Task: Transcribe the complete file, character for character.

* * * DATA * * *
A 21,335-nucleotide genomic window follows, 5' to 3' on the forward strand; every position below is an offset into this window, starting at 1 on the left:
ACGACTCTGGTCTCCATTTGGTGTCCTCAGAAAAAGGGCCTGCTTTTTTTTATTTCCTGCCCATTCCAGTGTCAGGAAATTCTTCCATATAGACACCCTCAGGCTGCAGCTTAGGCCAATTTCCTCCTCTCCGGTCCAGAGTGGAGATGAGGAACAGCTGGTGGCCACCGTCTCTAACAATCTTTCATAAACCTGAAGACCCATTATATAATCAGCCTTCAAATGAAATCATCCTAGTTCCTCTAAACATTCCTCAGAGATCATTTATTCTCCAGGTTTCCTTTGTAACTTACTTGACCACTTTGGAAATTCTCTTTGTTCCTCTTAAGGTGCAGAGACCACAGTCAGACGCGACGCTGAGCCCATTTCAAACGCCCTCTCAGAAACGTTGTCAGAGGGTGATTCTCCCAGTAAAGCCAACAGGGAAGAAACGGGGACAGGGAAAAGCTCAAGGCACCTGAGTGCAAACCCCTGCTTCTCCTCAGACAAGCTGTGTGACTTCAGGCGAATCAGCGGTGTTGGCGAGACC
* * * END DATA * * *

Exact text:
A 21,335-nucleotide genomic window follows, 5' to 3' on the forward strand; every position below is an offset into this window, starting at 1 on the left:
ACGACTCTGGTCTCCATTTGGTGTCCTCAGAAAAAGGGCCTGCTTTTTTTTATTTCCTGCCCATTCCAGTGTCAGGAAATTCTTCCATATAGACACCCTCAGGCTGCAGCTTAGGCCAATTTCCTCCTCTCCGGTCCAGAGTGGAGATGAGGAACAGCTGGTGGCCACCGTCTCTAACAATCTTTCATAAACCTGAAGACCCATTATATAATCAGCCTTCAAATGAAATCATCCTAGTTCCTCTAAACATTCCTCAGAGATCATTTATTCTCCAGGTTTCCTTTGTAACTTACTTGACCACTTTGGAAATTCTCTTTGTTCCTCTTAAGGTGCAGAGACCACAGTCAGACGCGACGCTGAGCCCATTTCAAACGCCCTCTCAGAAACGTTGTCAGAGGGTGATTCTCCCAGTAAAGCCAACAGGGAAGAAACGGGGACAGGGAAAAGCTCAAGGCACCTGAGTGCAAACCCCTGCTTCTCCTCAGACAAGCTGTGTGACTTCAGGCGAATCAGCGGTGTTGGCGAGACC